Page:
In China, a trojan has popped up that uses escalated rights to read out information such as the address book in Android cell phones, and sends the information via the internet to remote servers. As the Lookout blog reports, the contaminant called Geinimi is the most refined method of collecting personal data yet, as it not only acts independently, but can also be remotely controlled by a server. Geinimi hides itself by encrypting the data it needs to run and by using an obfuscator for Java byte code.
In addition to the address book, the trojan can also read out the cell phone's position data, device ID (IMEI), SIM card number (IMSI), and a list of the installed apps. It is not yet clear what the developers of Geinimi are ultimately trying to do.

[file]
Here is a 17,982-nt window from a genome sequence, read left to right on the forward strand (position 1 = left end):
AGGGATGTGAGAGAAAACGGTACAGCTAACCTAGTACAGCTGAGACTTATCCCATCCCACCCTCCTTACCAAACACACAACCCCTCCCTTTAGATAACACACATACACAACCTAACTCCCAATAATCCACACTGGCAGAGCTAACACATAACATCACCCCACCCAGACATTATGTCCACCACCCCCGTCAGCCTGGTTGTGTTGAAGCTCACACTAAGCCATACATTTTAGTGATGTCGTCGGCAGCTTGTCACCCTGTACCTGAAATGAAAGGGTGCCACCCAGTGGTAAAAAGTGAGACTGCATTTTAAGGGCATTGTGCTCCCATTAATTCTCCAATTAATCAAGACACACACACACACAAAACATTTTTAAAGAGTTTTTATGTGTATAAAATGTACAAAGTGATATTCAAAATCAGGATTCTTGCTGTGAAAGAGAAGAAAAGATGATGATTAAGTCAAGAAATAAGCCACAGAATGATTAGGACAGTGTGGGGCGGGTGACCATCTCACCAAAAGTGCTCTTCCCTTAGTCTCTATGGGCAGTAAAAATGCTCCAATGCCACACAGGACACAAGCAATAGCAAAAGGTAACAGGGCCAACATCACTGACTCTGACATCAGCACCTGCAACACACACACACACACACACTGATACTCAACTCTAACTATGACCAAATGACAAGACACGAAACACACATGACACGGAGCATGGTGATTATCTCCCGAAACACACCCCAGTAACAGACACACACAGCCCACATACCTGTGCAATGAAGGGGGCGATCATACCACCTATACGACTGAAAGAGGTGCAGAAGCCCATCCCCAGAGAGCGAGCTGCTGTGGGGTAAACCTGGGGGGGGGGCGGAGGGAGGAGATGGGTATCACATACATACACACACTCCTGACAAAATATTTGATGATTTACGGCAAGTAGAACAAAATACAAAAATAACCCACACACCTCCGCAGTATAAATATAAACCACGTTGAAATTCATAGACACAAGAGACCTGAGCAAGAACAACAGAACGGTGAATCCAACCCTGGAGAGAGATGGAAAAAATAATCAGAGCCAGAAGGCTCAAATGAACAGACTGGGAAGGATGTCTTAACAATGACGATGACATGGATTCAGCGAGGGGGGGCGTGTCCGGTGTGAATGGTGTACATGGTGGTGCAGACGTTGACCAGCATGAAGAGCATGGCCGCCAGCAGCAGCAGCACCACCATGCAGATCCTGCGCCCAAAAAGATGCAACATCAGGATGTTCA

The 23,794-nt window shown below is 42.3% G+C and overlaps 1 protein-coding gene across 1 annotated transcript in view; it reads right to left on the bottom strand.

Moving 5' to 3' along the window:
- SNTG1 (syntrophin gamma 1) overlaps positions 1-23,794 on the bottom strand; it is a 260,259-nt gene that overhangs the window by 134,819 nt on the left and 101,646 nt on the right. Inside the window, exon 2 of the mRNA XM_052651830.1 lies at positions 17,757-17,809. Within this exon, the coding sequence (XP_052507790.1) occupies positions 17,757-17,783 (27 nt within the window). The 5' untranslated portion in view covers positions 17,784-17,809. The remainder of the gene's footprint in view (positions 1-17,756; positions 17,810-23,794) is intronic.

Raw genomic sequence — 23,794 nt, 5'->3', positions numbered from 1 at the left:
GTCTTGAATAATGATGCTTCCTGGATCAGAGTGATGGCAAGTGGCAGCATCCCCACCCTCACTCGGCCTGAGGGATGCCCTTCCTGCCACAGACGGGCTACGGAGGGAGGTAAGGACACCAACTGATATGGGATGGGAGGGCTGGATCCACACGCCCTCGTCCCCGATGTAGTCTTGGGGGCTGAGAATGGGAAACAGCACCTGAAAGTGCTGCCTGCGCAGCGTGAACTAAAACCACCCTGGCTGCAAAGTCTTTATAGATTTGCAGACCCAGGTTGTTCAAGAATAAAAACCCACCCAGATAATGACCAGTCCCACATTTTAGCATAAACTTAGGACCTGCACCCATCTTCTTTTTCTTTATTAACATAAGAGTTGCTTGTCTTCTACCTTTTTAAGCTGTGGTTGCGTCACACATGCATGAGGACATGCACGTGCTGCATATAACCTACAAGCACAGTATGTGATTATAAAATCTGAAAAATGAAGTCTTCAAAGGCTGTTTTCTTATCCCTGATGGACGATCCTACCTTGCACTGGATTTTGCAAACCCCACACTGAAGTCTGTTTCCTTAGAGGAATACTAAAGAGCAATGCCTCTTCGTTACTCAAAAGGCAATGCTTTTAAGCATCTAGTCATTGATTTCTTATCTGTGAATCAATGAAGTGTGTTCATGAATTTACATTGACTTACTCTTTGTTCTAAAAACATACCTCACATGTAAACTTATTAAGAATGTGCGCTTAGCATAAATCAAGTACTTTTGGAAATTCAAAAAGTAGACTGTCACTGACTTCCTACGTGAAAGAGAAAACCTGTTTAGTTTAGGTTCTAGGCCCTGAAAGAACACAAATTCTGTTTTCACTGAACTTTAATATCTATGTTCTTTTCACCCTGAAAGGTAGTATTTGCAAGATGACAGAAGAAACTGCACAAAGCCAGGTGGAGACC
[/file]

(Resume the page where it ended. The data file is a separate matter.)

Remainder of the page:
Geinimi comes as an add-on for common apps, most of them games sold in third-party app catalogues. According to the Lookout blog, the following applications are affected: Monkey Jump 2, Sex Positions, President vs. Aliens, City Defense and Baseball Superstars 2010. The similarly named apps from the official Android Market are reportedly not infected. If you get your apps from obscure sources, you will want to be careful not to give them unlimited rights, which the apps request upon installation; instead contact the vendor to see what rights are actually needed.